How important is it for FCUM to move to their own ground? Having a ground of our own is hugely important to the club. We currently groundshare with Bury FC – while it has been a coup to share a league ground, it is nevertheless expensive due to the necessary stewarding costs and also some distance outside the city boundary. Being able to develop and move into our own ground will make such a difference to us as a club – it will be a tangible symbol of our long-term ambition, something we can share with the local community, and will raise money to secure the future of FC United.
Are the fans and Bury FC as a club happy with the current groundsharing arrangement? We appreciate the standard of facilities at Gigg Lane. You would have to ask Bury FC for their opinion about the groundshare. (Mental note to self: post letter to Bury FC - Ed).
What drew you to FCUM? Like-minded people who wanted to provide a sustainable alternative to watching Manchester United at Old Trafford. That was the original attraction... once we attended the first game at Leigh, we were hooked! Standing and singing with our mates, being able to afford to bring the whole family, seeing our team mingling with supporters after the game and embracing our community ethos has all added to a strong sense of ownership and pride.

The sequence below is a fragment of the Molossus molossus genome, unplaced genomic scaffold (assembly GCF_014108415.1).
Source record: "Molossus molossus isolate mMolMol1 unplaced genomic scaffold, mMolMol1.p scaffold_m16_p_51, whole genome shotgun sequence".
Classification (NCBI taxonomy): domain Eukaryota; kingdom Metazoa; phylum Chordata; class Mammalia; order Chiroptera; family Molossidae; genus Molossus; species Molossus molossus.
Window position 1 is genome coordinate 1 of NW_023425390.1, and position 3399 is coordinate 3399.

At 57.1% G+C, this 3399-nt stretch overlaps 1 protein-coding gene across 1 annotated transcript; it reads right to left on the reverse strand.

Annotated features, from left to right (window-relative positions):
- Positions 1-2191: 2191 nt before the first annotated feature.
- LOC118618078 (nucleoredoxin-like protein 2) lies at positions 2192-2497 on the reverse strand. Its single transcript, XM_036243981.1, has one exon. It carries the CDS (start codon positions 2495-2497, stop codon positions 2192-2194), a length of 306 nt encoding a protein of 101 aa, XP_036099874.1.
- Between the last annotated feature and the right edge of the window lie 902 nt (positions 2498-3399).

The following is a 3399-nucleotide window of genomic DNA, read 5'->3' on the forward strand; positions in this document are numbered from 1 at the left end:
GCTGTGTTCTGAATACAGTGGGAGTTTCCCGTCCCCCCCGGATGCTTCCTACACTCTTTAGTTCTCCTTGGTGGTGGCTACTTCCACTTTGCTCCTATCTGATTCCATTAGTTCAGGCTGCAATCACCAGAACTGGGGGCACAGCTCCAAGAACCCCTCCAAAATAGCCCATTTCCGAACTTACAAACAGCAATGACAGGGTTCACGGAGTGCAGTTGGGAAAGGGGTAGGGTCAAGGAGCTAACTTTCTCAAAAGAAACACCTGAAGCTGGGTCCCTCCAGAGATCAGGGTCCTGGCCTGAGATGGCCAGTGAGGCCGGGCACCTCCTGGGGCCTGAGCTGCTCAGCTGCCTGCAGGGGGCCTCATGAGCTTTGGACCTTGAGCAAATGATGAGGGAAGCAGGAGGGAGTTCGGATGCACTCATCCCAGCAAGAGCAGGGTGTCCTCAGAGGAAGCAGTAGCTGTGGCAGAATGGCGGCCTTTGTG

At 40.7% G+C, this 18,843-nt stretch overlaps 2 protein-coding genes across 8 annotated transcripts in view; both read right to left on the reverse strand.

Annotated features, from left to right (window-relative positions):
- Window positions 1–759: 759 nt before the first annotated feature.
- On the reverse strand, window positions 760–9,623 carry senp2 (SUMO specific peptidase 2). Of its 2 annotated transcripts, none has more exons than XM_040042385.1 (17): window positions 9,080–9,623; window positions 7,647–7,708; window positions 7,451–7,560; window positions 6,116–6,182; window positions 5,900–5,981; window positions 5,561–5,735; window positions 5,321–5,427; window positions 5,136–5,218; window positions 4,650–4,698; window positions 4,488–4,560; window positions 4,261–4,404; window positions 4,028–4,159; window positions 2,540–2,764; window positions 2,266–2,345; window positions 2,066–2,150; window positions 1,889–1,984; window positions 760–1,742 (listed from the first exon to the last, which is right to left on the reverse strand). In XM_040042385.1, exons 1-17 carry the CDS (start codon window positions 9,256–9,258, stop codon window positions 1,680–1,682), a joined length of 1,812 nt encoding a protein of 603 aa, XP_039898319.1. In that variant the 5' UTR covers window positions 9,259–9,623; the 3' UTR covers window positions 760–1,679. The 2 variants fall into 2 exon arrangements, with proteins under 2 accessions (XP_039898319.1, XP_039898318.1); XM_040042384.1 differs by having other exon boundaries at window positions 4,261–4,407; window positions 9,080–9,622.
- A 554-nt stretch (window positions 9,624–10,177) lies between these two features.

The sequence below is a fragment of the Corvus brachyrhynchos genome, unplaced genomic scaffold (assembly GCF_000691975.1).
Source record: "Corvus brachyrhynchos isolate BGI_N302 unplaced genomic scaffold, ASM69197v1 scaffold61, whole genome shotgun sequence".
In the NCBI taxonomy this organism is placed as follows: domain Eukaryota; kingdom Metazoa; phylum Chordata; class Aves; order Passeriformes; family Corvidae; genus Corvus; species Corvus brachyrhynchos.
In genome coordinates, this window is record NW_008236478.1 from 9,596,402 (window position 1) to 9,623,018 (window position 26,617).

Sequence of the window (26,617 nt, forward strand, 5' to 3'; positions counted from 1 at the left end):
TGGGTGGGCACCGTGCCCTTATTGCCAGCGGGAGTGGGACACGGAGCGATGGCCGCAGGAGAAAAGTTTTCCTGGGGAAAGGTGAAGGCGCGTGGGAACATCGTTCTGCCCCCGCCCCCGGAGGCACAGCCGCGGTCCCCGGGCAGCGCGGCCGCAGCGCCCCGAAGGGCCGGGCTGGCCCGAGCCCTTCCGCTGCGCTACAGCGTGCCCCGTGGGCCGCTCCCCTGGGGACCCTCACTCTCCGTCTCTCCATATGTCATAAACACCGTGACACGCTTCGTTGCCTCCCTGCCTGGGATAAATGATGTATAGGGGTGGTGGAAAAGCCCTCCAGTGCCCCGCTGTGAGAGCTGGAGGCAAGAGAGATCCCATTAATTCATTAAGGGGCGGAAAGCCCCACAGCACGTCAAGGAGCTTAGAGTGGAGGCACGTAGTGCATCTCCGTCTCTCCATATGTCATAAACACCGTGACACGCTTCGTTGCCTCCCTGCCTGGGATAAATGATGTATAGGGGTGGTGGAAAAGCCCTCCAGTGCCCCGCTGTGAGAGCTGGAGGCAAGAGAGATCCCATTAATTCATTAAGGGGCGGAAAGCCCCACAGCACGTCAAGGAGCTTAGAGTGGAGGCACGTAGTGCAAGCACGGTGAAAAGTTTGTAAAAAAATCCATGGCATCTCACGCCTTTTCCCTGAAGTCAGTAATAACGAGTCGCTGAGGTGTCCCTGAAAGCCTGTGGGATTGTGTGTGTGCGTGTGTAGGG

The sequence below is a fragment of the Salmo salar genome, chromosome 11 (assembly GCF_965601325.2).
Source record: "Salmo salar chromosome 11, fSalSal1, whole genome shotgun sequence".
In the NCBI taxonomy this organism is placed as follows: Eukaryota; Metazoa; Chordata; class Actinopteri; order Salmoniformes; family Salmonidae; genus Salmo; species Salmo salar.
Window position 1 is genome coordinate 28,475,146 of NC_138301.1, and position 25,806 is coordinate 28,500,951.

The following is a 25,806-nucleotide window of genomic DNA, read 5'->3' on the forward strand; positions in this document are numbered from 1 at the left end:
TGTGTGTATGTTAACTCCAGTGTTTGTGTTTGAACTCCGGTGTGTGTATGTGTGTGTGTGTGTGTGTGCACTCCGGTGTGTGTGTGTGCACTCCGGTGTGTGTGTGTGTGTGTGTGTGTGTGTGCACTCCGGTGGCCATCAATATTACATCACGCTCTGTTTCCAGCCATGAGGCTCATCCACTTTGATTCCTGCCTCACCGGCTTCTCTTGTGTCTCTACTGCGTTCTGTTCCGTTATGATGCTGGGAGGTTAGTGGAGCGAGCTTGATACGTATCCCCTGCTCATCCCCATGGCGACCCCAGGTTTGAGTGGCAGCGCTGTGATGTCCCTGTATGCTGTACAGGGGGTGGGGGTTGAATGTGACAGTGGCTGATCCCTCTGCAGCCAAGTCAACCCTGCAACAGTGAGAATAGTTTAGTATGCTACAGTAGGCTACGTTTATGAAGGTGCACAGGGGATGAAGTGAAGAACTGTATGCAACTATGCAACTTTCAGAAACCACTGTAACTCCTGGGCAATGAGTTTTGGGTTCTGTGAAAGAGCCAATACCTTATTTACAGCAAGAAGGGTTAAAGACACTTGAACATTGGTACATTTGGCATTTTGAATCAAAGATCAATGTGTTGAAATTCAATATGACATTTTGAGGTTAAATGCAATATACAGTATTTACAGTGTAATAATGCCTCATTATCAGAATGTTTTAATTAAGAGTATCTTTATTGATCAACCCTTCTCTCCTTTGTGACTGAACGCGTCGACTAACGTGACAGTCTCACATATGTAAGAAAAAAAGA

What’s the club’s medium/long term aim? Does it want to become a Football League club or is it intent on climbing the pyramid as and when? Getting our own ground is key for the reasons stated earlier. As and when this is achieved, we can look at what the future may hold. The future direction is down to the club owners and collectively we will decide how far we want the club to go.
If the Glazers left United, does the club anticipate a drop in support as disgruntled MUFC fans return to Old Trafford? FC United is one of a number of clubs that has proved supporter-ownership is a sustainable model for football. We have a core support that wants to continue enjoying what we have created. Any return to Old Trafford would depend on who the new owners are, what they would charge for tickets, and how they run the club (eg any supporter involvement).
During FCUM’s birth, there was said to be tacit support from a few United players, particularly Solskjaer. Is that support still evident now? You would have to approach the individual players to ask them their opinions; we cannot answer on their behalf. (Additional note to self: send text to Giggsy and Scholesy - Ed).